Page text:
The Cleveland-class light cruiser proved instrumental to Victory in the Pacific for the United States Navy (USN) in World War 2 (1939-1945). Its importance at the outbreak of war in 1941 was such that fifty-two of these multirole vessels were planned but the end of the war in 1945 saw that only twenty-seven of the class would be completed. Nine were converted to aircraft carriers and a further thirteen were modified to make up the Fargo-class (detailed elsewhere on this site).
USS Galveston (CL-93) was born from the Cleveland-class work and saw her keel laid down on February 20th, 1944 by William Cramp & Sons Shipbuilding as the war had yet to be decided. Launched on April 22nd, 1945, the vessel did not take part in any action of the war (which ended in August-September of 1945) and was not even complete when work on her was suspended on June 24th, 1946. After some time on hold with the Atlantic Reserve Fleet, she was reworked as a guided-missile cruiser with hull identifier "CLG-93" on February 4th, 1956 and became the lead ship of the new "Galveston-class". On May 23rd, 1957, she was redesignated yet again - finally becoming USS Galveston (CLG-3).
In its modified form, the warship retained much of her fighting form - dimensions included an overall length of 610 feet, a beam of 66.3 feet, and a draught down to 25.5 feet. Power was from 4 x Steam boilers feeding 4 x Geared steam turbines developing 100,000 horsepower to drive 4 x Shafts under stern, Maximum speed reached 32.5 knots and range was out to 11,000 nautical miles.
The changes made to the ship naturally resulted in some changes to the ship's internal and external makeup. Among these was an increase of crew size from 1,255 officers and enlisted to 1,426 personnel. The armament suite was also addressed and became 6 x 6" (150mm) /47 caliber Mark 16 main guns in two triple-gunned turrets, 6 x 5" (130mm) /38 caliber Mark 32 Anti-Aircraft (AA) guns, and - perhaps most importantly - 1 x Mark 7 "Talos" Surface-to-Air Missile (SAM) twin-rail launcher unit with 46 missile reloads.
In comparison, the original warship was planned with 12 x 6" guns in four turrets, 12 x 5" guns, 10 x 40mm AA guns, and 21 x 20mm AA guns.
USS Galveston began operational service in June of 1958 when she headed to see to conduct her requisite trials before training in the West Indies during early 1959. In February of that year, she fired the first Talos missile of USN history.
Like other warships of the period, Galveston was pressed into wartime service during the Vietnam War (1955-1975) in 1965 where her guns were used in anger against enemy forces as part of the 7th Fleet. Beyond this, her vital anti-aircraft systems also provided airspace deterrence for advancing ground forces. With a break from the war, the ship returned stateside (San Diego) and modernized and overhauled before undertaking training. Before the end of 1967, she was assigned to the Atlantic Fleet. Her final actions were recorded in 1968-1969 when she fired her guns once more at enemy forces in the Vietnam Conflict, lobbing some 3,500 projectiles in the span of nine days. In February of 1969, she arrived stateside before transiting the Panama Canal back to the East Coast and took on work in the Atlantic Theater.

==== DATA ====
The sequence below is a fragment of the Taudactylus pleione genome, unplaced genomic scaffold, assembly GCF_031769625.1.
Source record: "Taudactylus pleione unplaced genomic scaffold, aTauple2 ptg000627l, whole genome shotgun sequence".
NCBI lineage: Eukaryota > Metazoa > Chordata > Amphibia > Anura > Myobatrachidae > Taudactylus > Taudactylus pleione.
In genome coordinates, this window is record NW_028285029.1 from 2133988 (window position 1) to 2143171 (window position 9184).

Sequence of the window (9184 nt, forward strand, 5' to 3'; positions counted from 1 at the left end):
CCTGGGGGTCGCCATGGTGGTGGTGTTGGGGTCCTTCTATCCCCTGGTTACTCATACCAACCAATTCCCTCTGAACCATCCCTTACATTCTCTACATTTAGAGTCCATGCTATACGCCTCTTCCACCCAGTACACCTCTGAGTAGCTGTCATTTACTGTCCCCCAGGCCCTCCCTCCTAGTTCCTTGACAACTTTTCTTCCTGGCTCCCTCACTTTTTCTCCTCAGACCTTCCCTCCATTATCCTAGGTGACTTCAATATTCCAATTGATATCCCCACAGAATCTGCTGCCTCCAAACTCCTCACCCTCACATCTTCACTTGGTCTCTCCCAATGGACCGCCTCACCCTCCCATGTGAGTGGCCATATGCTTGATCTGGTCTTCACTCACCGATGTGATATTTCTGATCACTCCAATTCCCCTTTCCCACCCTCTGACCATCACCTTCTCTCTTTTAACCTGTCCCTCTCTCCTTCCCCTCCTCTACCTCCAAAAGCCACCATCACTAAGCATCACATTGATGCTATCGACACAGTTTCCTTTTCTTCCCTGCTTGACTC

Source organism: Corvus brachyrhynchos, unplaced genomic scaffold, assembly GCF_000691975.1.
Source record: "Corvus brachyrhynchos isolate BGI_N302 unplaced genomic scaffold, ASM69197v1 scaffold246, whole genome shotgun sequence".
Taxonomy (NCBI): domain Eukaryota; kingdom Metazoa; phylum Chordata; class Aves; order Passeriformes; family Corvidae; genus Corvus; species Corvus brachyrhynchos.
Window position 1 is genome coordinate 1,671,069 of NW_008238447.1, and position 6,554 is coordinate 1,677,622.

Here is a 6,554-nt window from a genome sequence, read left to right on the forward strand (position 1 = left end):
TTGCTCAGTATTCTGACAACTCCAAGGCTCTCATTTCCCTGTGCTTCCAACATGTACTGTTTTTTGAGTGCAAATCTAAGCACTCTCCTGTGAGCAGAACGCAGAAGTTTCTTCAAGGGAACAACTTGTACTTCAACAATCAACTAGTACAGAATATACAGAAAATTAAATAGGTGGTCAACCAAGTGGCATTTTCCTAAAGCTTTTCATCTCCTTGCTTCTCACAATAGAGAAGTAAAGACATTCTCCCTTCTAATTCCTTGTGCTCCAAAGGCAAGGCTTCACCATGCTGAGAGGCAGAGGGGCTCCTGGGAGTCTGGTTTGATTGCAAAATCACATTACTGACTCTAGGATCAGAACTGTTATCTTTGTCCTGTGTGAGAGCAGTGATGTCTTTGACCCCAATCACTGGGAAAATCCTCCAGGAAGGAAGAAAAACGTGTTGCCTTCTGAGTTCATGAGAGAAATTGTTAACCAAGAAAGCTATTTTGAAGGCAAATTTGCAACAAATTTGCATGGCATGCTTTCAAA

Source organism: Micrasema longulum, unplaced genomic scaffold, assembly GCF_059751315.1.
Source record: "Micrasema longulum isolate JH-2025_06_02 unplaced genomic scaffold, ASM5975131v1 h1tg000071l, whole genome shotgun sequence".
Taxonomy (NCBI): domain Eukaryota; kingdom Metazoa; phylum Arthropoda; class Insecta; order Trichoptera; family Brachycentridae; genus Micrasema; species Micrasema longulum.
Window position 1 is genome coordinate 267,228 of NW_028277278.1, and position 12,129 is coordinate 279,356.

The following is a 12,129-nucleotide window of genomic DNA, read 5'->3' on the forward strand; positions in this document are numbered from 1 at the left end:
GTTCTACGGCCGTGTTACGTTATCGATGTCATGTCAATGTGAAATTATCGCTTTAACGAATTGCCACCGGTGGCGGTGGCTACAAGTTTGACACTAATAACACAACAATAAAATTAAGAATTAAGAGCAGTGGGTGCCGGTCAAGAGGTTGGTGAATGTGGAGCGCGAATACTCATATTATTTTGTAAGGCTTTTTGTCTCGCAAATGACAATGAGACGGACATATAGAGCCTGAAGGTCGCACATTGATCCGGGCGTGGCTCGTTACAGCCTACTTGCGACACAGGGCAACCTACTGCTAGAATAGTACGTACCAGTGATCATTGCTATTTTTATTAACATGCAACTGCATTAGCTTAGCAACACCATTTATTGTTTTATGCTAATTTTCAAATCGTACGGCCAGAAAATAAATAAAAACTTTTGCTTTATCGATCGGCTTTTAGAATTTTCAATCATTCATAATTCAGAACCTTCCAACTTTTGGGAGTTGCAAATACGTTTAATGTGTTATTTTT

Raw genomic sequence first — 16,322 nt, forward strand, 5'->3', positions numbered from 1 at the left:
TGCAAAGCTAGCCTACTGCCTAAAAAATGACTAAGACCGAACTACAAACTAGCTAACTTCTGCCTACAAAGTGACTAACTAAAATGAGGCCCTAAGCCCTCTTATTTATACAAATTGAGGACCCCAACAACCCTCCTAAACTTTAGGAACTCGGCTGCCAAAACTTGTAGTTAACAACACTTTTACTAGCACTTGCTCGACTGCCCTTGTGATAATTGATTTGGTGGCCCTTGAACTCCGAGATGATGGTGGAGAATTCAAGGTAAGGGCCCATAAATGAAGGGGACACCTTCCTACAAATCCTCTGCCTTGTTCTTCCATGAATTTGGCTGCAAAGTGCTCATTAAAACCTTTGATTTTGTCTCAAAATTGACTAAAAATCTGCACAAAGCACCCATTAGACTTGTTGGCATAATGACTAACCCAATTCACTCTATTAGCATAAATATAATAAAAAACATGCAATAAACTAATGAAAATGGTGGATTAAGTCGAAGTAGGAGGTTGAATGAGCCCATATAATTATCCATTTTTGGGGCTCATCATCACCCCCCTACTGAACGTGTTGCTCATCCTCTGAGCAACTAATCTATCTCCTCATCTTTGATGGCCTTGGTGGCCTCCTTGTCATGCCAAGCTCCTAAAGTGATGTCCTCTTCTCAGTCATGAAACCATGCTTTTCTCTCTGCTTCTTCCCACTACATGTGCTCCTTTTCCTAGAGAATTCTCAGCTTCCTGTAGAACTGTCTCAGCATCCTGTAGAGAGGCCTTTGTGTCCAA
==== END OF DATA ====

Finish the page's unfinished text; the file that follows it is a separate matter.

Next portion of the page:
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USS Cleveland (CL-55); USS Columbia (CL-56); USS Montpelier (CL-57); USS Denver (CL-58); USS Santa Fe (CL-60); USS Birmingham (CL-62); USS Mobile (CL-63); USS Vincennes (CL-64); USS Pasadena (CL-65); USS Springfield (CL-66); USS Topeka (CL-67); USS Biloxi (CL-80); USS Vicksburg (CL-81); USS Providence (CL-82); USS Manchester (CL-83); USS Vicksburg (CL-86); USS Duluth (CL-87); USS Miami (CL-89); USS Wilkes-Barre (CL-90); USS Oklahoma City (CL-91); USS Little Rock (CL-92); USS Galveston (CL-93); USS Youngstown (CL-94); USS Amsterdam (CL-101); USS Portsmouth (CL-102); USS Wilkes-Barre (CL-103); USS Atlanta (CL-104); USS Dayton (CL-105) Ships-in-Class
Offshore bombardment / attack of surface targets / areas primarily through onboard ballistic weaponry.
Offshore strike of surface targets primarily through onboard missile / rocket weaponry.
Active patroling of vital waterways and maritime areas; can also serve as local deterrence against airborne and seaborne threats.
Airspace Denial / Deterrence
Neutralization or deterrence of airborne elements through onboard ballistic of missile weaponry.
Serving in support (either firepower or material) of the main surface fleet in Blue Water environments.
610.0 feet (185.93 meters) Length
66.3 feet (20.21 meters) Beam
25.5 feet (7.77 meters) Draught
12,000 tons Displacement
4 x Steam boilers with 4 x Geared steam turbines driving 100,000 horsepower to 4 x Shafts. Propulsion
6 x 6" (150mm) /47 caliber Mark 16 main guns in two triple-gunned primary turrets.
6 x 5" (130mm) / 38 caliber Anti-Aircraft (AA) guns in
three twin-gunned secondary turrets.
1 x Mark 7 "Talos" Surface-to-Air Missile (SAM) twin-rail launcher unit (46 x Missile reloads).
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